The second reason is that the Bible abhors disembodiment. That’s one of the revelations of God that sometimes is amazing to me. The Bible, God’s Word, abhors disembodiment. God made this earth. God made this substance [Hebrews 11:3]. He must like it [Genesis 1:1-23]. God made us with a human body [Genesis 1:26-27]. He must like it. Jesus came incarnate in human flesh [Matthew 1:23-25]. God must like it. I am not I without my body. And you are not you without your body. And for you to be a disembodied spirit is alien to the mind of God and abhorrent to the revelation of truth [2 Corinthians 5:4].
May I read it for you? Second Corinthians chapter 5: “For we know that if our earthly house of this tabernacle be dissolved, if we die, we have a building of God, a house”––a body––“not made with hands, eternal in the heavens. For in this”––this present body––“we groan, earnestly desiring to be clothed upon with our house which is from heaven” [2 Corinthians 5:1-2].
Having been through these hospitals today, and seeing these people in agony––tragically ill––my heart goes out to them. Lord God in heaven, what if we couldn’t die? What if we were confirmed in this house of sorrow and disease forever? That’s why God took out of the garden and away from the hand of Adam and Eve the tree of life, lest he eat thereof and live forever [Genesis 3:22]. I don’t want to live when every breath I take is an agony and my life is a burden to me and a burden to everyone I know and love—I don’t want to live. When my task is finished and my work is done, God says it is better over there than it is here [Philippians 1:23]. Death is a blessedness of God. But, by no means does God intend for us to remain disembodied [2 Corinthians 5:1-2].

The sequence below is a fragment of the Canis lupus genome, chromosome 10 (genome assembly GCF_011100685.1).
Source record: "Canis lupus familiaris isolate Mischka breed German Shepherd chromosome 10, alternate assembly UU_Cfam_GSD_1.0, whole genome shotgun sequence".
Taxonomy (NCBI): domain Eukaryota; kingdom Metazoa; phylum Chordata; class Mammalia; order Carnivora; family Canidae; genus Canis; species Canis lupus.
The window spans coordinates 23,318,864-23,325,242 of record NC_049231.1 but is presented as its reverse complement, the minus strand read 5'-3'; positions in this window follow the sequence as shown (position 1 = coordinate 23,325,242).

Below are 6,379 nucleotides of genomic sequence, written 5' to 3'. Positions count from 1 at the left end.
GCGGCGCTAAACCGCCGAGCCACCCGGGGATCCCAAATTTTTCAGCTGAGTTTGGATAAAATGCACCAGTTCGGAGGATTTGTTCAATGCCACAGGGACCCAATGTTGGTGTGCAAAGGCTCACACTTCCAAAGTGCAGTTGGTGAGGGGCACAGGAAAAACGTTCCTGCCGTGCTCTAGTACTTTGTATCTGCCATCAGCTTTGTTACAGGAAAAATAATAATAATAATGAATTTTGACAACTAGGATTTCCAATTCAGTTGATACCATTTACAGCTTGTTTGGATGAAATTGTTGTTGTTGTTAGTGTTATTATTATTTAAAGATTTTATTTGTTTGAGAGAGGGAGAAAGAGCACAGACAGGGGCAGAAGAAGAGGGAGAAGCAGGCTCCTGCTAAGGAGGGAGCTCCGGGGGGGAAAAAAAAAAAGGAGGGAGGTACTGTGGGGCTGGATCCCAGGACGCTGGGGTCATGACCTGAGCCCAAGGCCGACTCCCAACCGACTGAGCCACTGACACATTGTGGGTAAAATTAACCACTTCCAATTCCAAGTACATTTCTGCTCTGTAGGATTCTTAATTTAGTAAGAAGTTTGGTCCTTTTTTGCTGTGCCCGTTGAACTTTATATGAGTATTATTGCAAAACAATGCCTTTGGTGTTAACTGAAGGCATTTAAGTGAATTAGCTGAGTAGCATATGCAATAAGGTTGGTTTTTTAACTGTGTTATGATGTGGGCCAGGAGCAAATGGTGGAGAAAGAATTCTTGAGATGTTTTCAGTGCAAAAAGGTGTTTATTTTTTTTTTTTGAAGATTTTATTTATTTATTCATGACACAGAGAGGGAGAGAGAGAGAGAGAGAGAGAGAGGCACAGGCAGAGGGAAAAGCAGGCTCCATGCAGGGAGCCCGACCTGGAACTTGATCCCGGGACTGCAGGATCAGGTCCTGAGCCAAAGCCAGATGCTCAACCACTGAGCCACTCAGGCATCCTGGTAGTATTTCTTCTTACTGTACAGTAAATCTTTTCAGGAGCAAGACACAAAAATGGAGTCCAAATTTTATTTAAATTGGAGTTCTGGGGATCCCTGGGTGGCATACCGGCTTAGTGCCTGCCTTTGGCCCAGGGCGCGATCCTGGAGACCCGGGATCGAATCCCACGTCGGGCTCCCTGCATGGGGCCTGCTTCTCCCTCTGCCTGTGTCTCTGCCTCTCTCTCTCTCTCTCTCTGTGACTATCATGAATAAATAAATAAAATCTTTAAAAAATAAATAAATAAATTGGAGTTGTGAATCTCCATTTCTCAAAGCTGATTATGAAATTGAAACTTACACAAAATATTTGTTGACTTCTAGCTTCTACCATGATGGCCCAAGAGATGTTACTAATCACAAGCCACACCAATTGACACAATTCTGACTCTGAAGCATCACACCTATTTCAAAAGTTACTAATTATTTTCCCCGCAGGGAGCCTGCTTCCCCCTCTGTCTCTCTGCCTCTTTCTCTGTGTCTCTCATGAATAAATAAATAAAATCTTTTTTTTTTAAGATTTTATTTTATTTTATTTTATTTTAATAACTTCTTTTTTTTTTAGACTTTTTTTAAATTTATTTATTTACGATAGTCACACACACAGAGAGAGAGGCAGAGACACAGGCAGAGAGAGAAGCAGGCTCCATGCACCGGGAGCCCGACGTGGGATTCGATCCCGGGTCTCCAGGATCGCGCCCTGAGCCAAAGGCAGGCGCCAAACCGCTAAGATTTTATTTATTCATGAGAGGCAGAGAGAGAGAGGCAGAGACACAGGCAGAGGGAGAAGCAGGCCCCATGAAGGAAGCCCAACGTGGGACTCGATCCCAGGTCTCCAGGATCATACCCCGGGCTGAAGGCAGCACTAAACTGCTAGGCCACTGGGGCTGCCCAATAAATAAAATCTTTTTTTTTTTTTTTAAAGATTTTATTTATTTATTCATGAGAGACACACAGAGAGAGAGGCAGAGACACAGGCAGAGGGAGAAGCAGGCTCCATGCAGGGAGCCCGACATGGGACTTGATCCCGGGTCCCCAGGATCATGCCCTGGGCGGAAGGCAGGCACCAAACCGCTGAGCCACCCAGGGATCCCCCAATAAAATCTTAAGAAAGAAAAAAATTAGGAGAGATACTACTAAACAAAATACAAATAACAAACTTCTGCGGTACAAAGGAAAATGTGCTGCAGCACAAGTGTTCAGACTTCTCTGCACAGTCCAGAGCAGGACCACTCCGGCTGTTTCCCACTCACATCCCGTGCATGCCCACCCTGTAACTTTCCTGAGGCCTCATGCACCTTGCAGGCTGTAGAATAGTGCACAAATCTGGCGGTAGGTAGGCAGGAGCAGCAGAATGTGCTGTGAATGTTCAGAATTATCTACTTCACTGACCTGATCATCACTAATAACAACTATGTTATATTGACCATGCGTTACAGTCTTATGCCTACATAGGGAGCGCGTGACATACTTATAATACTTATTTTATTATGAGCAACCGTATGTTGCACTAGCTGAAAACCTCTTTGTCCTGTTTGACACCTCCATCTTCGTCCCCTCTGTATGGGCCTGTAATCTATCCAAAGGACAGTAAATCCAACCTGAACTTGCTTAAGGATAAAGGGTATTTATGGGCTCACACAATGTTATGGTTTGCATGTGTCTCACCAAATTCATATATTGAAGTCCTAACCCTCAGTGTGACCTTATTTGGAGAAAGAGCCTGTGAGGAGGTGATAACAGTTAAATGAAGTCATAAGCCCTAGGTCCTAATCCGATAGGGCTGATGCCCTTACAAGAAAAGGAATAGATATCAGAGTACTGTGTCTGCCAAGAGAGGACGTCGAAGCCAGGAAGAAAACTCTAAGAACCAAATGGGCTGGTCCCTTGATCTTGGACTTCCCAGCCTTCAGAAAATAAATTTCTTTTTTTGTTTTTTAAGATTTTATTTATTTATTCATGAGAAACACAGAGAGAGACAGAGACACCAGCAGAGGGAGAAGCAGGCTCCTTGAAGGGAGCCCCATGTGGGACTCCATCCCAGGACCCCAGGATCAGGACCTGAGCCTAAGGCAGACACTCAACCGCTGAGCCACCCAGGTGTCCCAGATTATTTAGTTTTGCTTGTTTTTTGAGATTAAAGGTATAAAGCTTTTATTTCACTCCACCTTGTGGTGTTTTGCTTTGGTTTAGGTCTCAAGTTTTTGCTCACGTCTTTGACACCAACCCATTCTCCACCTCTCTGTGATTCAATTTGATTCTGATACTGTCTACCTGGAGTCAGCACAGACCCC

Listen. “In this we groan, earnestly desiring to be clothed upon with our house which is from heaven: if so being clothed we shall not be found naked” [2 Corinthians 5:2-3]––disembodied. “For we that are in this tabernacle do groan, being burdened: not for that we would be unclothed,” disembodied, “but clothed upon,” having our bodies, “that mortality may be swallowed up of life” [2 Corinthians 5:4].
That’s why the resurrection: number one; because our bodies are weak—that makes us, us [1 Corinthians 6:19-20]. Second; because God Himself abhors disembodiment. He wants us to be like His Son, the Lord Jesus. We are going to look at that in a minute. Now what kind of a body will we have when we are raised, when we are resurrected? [1 Thessalonians 4:16-17]. What kind of a body will we have? We are going to be like Jesus. In 1 John 3:2, “We shall be like Him.” When we are resurrected from the dead, we shall be like our Lord. Well, what was He like? Luke 24:39: “Handle Me, and see that it is I Myself, for a spirit hath not flesh and bones such as you see Me have.”